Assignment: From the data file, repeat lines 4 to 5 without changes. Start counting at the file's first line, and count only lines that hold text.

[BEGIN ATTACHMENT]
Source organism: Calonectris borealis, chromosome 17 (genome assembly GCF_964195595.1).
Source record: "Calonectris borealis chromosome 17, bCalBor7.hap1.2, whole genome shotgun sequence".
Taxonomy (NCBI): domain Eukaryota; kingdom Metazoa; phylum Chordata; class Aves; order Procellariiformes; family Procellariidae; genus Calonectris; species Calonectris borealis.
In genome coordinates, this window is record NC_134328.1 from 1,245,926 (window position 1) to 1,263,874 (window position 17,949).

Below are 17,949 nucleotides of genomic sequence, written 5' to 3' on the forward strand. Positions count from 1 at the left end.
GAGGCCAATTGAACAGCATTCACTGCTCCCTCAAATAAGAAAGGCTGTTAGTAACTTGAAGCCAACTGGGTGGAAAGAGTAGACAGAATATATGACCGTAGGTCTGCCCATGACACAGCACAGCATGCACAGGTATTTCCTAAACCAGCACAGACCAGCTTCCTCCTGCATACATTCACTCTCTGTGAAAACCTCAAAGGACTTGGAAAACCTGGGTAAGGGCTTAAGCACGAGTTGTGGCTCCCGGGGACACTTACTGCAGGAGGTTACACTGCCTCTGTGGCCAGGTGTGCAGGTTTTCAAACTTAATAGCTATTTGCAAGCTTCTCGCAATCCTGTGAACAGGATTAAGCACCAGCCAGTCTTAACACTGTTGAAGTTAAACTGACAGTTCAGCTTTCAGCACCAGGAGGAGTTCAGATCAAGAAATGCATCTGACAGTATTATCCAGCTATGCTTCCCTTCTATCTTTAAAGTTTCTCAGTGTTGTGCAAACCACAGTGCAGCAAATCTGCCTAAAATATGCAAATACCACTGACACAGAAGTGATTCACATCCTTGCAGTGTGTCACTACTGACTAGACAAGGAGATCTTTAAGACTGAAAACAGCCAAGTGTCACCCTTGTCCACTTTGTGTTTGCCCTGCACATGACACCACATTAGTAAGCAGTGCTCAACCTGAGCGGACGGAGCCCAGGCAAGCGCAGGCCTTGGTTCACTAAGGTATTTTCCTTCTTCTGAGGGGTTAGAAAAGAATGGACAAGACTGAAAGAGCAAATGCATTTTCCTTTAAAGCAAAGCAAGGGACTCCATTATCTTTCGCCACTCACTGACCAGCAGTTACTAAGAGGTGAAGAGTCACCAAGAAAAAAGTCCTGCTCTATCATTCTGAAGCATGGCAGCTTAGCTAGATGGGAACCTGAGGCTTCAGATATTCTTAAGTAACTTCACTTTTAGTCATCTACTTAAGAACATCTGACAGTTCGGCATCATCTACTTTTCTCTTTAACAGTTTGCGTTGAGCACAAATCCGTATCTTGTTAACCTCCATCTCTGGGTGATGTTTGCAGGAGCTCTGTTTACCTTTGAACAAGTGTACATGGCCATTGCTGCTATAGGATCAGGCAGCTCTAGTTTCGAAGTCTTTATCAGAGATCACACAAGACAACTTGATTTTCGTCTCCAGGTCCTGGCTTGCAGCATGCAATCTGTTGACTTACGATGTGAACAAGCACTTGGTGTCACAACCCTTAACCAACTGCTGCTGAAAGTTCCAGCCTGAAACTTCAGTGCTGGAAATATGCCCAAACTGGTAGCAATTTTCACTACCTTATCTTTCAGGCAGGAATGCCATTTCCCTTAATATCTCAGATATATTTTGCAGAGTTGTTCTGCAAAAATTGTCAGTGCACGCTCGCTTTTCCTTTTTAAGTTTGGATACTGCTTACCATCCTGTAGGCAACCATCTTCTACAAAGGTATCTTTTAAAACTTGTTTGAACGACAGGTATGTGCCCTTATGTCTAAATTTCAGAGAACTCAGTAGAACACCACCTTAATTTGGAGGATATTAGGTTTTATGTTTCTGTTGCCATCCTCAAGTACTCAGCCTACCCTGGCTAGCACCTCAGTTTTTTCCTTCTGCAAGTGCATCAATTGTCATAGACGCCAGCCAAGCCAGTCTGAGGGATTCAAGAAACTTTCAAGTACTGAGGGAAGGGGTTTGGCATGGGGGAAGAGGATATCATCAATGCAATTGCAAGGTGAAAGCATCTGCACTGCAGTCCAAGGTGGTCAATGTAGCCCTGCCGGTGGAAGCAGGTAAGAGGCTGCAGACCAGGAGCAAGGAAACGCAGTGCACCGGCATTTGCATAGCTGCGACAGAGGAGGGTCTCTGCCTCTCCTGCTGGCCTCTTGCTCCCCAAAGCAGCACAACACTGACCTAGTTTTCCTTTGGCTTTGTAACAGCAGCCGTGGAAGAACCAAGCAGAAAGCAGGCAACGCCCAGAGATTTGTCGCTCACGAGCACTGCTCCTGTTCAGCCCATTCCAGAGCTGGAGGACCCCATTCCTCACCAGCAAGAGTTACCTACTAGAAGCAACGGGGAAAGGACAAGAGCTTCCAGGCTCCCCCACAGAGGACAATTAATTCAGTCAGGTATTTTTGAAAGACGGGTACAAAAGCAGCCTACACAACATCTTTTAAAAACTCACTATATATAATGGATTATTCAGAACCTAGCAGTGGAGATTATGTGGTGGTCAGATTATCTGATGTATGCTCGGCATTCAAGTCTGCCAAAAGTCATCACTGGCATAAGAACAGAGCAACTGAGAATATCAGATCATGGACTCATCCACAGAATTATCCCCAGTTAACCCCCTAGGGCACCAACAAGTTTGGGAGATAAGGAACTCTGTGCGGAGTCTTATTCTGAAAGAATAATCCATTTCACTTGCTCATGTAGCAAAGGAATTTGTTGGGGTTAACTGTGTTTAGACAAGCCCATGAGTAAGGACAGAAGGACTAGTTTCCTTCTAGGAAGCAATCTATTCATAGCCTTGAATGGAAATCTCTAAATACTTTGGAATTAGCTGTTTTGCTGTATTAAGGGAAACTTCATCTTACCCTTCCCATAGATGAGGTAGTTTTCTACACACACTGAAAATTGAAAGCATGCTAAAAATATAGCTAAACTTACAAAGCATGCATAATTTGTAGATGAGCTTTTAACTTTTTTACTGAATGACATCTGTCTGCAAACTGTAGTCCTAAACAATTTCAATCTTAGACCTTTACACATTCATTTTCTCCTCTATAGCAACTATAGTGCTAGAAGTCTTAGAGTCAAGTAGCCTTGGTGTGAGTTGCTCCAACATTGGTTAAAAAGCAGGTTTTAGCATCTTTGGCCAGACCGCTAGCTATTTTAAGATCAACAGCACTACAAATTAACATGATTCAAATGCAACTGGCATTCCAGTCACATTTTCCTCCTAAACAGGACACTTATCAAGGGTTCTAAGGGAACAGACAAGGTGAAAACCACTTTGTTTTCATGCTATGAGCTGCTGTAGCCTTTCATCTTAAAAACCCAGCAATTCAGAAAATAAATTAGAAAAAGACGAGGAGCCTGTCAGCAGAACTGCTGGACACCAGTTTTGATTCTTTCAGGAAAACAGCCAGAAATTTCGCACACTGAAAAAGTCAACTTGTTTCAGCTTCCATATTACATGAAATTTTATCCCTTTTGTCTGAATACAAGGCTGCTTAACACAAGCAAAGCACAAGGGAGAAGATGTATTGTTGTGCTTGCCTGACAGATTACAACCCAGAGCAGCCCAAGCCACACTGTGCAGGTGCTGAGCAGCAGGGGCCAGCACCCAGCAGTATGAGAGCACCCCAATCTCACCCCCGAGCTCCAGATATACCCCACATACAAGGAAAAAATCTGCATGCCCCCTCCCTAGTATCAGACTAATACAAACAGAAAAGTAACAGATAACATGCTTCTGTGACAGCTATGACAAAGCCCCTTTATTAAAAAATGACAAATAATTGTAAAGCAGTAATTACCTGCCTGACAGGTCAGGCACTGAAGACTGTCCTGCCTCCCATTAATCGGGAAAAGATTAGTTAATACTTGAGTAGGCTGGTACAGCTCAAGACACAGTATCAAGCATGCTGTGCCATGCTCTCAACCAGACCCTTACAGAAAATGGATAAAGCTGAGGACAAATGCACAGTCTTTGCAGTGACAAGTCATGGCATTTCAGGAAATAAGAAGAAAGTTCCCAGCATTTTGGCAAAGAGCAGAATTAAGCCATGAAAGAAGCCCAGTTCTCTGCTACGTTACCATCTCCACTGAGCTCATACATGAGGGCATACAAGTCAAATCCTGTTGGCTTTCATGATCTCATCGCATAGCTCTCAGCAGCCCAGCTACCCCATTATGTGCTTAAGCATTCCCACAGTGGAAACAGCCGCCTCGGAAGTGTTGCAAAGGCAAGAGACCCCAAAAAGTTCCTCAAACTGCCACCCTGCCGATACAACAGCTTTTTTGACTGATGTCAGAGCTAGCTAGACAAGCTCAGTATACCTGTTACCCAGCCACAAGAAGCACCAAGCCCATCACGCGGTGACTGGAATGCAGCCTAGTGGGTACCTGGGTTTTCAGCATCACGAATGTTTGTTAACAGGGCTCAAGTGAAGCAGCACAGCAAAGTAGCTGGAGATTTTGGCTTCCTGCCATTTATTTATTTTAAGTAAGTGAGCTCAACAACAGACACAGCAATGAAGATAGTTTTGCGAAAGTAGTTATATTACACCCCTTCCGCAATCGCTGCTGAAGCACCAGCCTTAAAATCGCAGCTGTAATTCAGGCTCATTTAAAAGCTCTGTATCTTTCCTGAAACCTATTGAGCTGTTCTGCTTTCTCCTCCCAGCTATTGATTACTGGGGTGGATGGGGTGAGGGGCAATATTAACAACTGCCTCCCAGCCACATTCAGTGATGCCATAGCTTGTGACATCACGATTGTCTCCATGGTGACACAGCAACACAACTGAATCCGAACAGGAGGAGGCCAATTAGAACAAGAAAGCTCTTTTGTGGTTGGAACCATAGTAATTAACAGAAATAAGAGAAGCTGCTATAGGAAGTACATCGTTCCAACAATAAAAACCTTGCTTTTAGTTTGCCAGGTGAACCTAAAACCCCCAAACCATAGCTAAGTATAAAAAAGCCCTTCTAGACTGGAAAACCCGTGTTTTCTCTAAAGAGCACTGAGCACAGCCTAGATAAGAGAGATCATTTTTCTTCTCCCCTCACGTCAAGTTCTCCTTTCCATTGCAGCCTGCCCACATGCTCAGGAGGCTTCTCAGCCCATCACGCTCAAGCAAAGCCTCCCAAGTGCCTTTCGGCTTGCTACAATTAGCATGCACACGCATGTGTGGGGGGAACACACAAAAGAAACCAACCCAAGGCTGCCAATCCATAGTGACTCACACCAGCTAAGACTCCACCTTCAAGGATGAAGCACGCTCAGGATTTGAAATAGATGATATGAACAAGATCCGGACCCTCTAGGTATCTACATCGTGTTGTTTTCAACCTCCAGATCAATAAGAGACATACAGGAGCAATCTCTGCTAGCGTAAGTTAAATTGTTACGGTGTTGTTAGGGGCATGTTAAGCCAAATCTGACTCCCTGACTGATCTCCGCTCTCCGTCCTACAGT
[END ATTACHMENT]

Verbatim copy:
In genome coordinates, this window is record NC_134328.1 from 1,245,926 (window position 1) to 1,263,874 (window position 17,949).

Below are 17,949 nucleotides of genomic sequence, written 5' to 3' on the forward strand. Positions count from 1 at the left end.